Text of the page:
Preface to Sangarro – Nicaragua Sojourn, 1971-1981

It was January of 1971 when we drove away from the farm in Austin, Texas and headed south. For a month we had been gathering supplies and laying them out neatly in one of the farmhouse rooms. I remember a friend coming by one day, seeing our supplies and exclaiming, My God you two really are going to take off! Our biggest purchase had been a chainsaw. We also had acquired a good set of carpentry tools, fencing tools, a couple hundred feet of plastic tubing and anything we could think of that might be useful in building a home in the wilderness. We outfitted our Dodge pickup with a mattress for sleeping, implements for cooking on the road and a canoe strapped on the top. We had cash assets of about $6,000. We were headed for southern Chile.

We had spent all day packing the truck and it was evening before we were on the road. My strongest memory of this time is driving through the dark of night – the dark – and feelings of excitement – excited to be moving, excited to be dreaming new dreams, excited to have a partner and to be in love.

I had wrestled with what I was driving away from – a family, a career, a culture – and I would wrestle with different parts of that puzzle for the rest of my life. But now, feelings were flowing to a new future -- a vision so clear, so shared and yet, out there in the darkness. As I reflect back, it seems as though the plan was complete and all it needed was to be constructed. But I know that the vision was only a feeling that guided us in building a life on a little homestead in Nicaragua that we would name Sangarro.

Reflecting back further I think this adventure had its roots in my childhood, when above all else, I loved to dig caves and build tree houses and shacks. That’s the building piece.

Then there’s the adventuring piece. In high school and college I drove to Mexico several times and on one trip made it as far south as Guatemala City and on east to Puerto Cortez. Then on a first summer vacation from teaching, I drove up into the Northwest Territories, as far north as Yellow Knife, where I was thinking of settling for a few years.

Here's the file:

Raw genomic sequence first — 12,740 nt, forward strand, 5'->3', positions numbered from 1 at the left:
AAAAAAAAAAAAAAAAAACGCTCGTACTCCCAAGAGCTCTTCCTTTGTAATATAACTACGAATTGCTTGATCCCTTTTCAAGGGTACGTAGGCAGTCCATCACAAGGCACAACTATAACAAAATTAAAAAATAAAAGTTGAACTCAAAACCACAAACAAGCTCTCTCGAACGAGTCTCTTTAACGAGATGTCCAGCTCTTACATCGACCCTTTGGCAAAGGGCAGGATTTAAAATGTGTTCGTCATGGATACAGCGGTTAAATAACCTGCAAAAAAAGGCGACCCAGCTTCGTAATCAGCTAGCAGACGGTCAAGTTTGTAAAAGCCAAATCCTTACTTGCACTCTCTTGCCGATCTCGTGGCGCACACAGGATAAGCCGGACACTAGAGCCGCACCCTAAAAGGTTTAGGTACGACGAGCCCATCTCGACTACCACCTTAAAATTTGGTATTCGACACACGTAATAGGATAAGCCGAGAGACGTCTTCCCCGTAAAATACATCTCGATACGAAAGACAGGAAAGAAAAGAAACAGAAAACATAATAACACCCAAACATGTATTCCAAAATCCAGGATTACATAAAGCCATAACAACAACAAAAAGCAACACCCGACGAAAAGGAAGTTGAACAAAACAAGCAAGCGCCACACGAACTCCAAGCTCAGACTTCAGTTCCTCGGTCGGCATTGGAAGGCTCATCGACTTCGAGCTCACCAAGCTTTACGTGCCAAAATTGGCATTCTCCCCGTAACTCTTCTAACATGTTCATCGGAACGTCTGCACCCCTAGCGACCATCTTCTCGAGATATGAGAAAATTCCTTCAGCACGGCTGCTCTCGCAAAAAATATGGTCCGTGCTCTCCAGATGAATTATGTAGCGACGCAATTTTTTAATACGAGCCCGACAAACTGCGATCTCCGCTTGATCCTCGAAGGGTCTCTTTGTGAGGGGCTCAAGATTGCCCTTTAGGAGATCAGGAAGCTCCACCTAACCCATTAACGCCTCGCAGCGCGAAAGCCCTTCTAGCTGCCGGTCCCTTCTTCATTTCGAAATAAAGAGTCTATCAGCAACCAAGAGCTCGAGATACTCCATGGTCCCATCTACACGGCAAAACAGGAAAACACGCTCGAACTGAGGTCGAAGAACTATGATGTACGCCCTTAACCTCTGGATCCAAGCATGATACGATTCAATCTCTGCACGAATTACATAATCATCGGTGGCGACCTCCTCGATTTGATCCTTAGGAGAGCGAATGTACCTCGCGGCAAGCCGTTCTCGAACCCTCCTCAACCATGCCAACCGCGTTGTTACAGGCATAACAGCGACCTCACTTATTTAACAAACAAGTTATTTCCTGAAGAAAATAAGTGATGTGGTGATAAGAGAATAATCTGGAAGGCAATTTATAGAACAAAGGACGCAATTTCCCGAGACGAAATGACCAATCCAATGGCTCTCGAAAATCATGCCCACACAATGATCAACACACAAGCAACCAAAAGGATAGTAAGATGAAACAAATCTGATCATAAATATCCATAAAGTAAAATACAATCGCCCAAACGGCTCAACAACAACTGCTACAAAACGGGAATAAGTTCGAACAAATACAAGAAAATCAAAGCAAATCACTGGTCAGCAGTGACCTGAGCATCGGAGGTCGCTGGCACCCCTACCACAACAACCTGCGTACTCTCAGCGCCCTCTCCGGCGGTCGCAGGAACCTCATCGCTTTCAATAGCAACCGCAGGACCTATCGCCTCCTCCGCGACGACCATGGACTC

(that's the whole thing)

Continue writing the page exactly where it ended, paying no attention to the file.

And last is the love piece. I met a woman, Elizabeth, who nurtured my yearnings. She had been a Peace Corps volunteer in Uruguay and was much drawn to the Spanish language and culture and to adventure..

We drove fairly quickly to the Panama Canal. There we ran into a roadblock. It wasn’t impossible to get a car to Colombia and continue on, but the boat for the car and tickets for us, would take up too much of our resources. We decided to head back and check out some of the leads we had gained on the way down.

Our first stop was Golfito, Costa Rica, which was an access point to land on the Peninsula de Osa. We were told that this land was mostly uninhabited and free for the taking, however, it was accessible only by boat out into the Pacific Ocean and only six months a year due to the turbulence of the Ocean. It was tempting but we moved on. We next explored some of the lowland river country in Nicaragua near Rama. It was hot, wet and green. It was said by some that this country was like confetti in hell for those who tried to settle there. We continued on.

We had been on the road for over a month when I broke from the quest. We were parked along a small river. I was feeling disoriented (in case you’re wondering, there were no drugs involved in this journey). I started thinking that maybe we (maybe just I) should put the canoe into the river and float to somewhere. A vision of dying passed by. A vision of joining a village along the river was nurtured. A plate of warm rice and a good night’s sleep and we were on our way again. We were headed to the northern mountains of Nicaragua where we had heard from a Peace Corps volunteer that there was available land.

In Ocotal, the capital of Nueva Segovia (a northern province of Nicaragua) we met Don Mauro Vilchez, a man who owned large tracts of land in the mountains. At $36 an acre he said he’d sell us as much land as we wanted and he drew us a map of how to get to the area.

We followed his map on the road that led out of Ocotal, Nicaragua toward the valley of Jalapa. It was rough and unpaved with steep inclines at every stream. The road crossed some streams by wooden bridges; others you just drove through the water. It was the dry season, which meant that the streams were low and the dust intense. About one hour along the road, and one-half mile beyond the little town of San Fernando, we turned north on a dry-season-only jeep road. As nightfall was approaching, we only drove about two miles before setting up camp beside a small stream. The trees were mainly pine with a few oaks. The scent and sounds seemed familiar. We felt we were near our new home.